What Would You Do if You Were Running Greyhound?

Greyhound Lines is being acquired by the German company FlixMobility at a cost of $78MM…which seems small for a storied company with a well-known brand name which still provides important services in a lot of places…but I haven’t looked at the financials.  Certainly a much lower number than the 2007 acquisition of the Dog for $3.6 billion.

So, what should FlixMobility do with this property in the current market, economic, and technology environment?

Fixing Something

David Foster put up a post linking a site that tracks global ocean freight (and other boats). The ensuing comments were interesting and far ranging. I had started to type this as a comment but it got too long.

The comments for the most part brought up issues with supply chain, a world I am intimately familiar with. We are struggling right now with a massive surplus of inventory at my industrial distribution business. While that sounds like a simple problem to fix (sell it down, duh) it isn’t that easy. Everyone in my industry is hoarding inventory right now – its the new model. Pre Covid, we had patterns that were as old as time. In Spring, we do “this”, in Summer we need to order “these” and so on. Of course manufacturers do the same, and up the supply chain.

With Covid, those patterns are completely blasted out into space, and rather than a nice sine wave looking thing for our inventory, we have severe spikes where we see nothing, or a years worth of product showing up at a time. We don’t dare cancel orders for fear of going to the back of the line. Companies are full now of more and more inept and incompetent people, and good information is very hard to find. When you find a person who is in the know, that in itself is a super valuable thing to have.

Back to the comments of David Foster’s post. Most of them dealt with a part of the supply chain. Last weeks super stupid pronouncements by the Biden administration proved how little thinking and forethought they have. The supply chain problem didn’t happen overnight and their solutions seem to portray that it will be fixed overnight, and we all laugh, of course. I saw something about opening the ports 24/7, having Walmart and Target do something and some more blah blah. Laughable. As if Mayor Pete knows the first thing about transportation. I digress a bit.

When faced with a big problem in my business, or my life for that matter, I break it down into parts and try to tackle the different parts to eventually solve the problem as a whole. You simply can’t take an issue like “Supply Chain”, and make a few pronouncements and make it all better. With an enormous, multi-faceted problem such as the one we are in right now, the solution needs to be comprehensive and flexible. We currently have none of the above and I expect more of that for the future.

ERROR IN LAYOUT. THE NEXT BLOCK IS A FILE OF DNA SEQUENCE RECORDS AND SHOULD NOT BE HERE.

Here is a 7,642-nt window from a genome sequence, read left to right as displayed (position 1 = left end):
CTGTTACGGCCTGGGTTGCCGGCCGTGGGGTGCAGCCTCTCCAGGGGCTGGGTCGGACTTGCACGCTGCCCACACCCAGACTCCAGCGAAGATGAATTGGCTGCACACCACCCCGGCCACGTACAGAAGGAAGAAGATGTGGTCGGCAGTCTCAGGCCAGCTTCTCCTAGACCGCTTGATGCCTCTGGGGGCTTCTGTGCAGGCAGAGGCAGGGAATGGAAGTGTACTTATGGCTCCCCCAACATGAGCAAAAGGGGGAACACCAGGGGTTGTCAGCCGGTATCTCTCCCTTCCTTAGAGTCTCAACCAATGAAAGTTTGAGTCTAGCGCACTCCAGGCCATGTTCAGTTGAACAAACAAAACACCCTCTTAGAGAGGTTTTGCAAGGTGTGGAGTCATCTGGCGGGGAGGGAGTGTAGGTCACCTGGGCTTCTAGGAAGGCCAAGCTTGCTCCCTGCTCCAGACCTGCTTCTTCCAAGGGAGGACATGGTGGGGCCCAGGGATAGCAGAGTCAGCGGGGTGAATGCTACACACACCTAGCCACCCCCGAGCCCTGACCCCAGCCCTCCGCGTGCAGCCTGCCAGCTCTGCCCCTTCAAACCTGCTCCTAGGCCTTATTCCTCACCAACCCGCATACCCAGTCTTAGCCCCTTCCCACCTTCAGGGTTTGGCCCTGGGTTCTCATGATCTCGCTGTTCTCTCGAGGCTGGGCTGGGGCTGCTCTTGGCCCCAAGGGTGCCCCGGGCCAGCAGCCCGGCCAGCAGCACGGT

The War Against the Middle Class

It’s one of those things of which I was mildly aware for decades, mostly through the medium of novels with an English setting … but now it has become painfully and bitterly obvious that there is an American class system, and in it’s present incarnation, malignant. We had always prided ourselves on being relatively class/caste fluid, a place where one might go from rags to riches through striking it rich, developing a better mousetrap, investing cannily, and still be on the same social level as ‘old money’. This new divide is bitter, hostile, and possibly lethal. It’s the social and political authoritarians, who crave power over the rest of us, pitted against the working and middle classes – those who have a degree of control over our own lives, enough income to be at least tenuously comfortable, the leisure and energy to take part in public matters, even if only in a small way. The middle class have the effrontery to believe that yes, we ought to be able to control our own lives, rather than have every aspect controlled by the authoritarians.

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